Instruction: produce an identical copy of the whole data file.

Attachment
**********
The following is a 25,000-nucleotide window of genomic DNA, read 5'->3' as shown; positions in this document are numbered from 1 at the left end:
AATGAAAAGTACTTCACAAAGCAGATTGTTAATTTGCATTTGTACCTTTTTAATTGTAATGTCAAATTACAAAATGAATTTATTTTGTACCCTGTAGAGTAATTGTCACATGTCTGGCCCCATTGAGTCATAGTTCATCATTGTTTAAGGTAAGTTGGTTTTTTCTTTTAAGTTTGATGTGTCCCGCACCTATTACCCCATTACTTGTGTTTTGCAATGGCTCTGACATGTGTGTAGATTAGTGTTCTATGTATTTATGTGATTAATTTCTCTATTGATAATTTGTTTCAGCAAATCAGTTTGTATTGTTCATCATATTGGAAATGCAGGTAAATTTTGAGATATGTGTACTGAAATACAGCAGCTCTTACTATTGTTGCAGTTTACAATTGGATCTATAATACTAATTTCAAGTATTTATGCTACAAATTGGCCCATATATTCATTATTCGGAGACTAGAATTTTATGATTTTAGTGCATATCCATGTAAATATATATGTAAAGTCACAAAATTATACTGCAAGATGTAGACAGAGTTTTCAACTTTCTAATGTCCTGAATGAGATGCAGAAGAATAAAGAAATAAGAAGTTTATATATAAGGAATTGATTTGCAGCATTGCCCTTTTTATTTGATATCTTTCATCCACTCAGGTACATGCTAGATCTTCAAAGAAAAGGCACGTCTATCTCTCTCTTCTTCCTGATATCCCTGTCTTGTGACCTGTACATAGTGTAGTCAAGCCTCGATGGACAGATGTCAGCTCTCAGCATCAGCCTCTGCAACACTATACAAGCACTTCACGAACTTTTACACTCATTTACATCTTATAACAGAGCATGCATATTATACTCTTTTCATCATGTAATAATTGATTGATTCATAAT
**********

The following is a 25,000-nucleotide window of genomic DNA, read 5'->3' as shown; positions in this document are numbered from 1 at the left end:
AATGAAAAGTACTTCACAAAGCAGATTGTTAATTTGCATTTGTACCTTTTTAATTGTAATGTCAAATTACAAAATGAATTTATTTTGTACCCTGTAGAGTAATTGTCACATGTCTGGCCCCATTGAGTCATAGTTCATCATTGTTTAAGGTAAGTTGGTTTTTTCTTTTAAGTTTGATGTGTCCCGCACCTATTACCCCATTACTTGTGTTTTGCAATGGCTCTGACATGTGTGTAGATTAGTGTTCTATGTATTTATGTGATTAATTTCTCTATTGATAATTTGTTTCAGCAAATCAGTTTGTATTGTTCATCATATTGGAAATGCAGGTAAATTTTGAGATATGTGTACTGAAATACAGCAGCTCTTACTATTGTTGCAGTTTACAATTGGATCTATAATACTAATTTCAAGTATTTATGCTACAAATTGGCCCATATATTCATTATTCGGAGACTAGAATTTTATGATTTTAGTGCATATCCATGTAAATATATATGTAAAGTCACAAAATTATACTGCAAGATGTAGACAGAGTTTTCAACTTTCTAATGTCCTGAATGAGATGCAGAAGAATAAAGAAATAAGAAGTTTATATATAAGGAATTGATTTGCAGCATTGCCCTTTTTATTTGATATCTTTCATCCACTCAGGTACATGCTAGATCTTCAAAGAAAAGGCACGTCTATCTCTCTCTTCTTCCTGATATCCCTGTCTTGTGACCTGTACATAGTGTAGTCAAGCCTCGATGGACAGATGTCAGCTCTCAGCATCAGCCTCTGCAACACTATACAAGCACTTCACGAACTTTTACACTCATTTACATCTTATAACAGAGCATGCATATTATACTCTTTTCATCATGTAATAATTGATTGATTCATAAT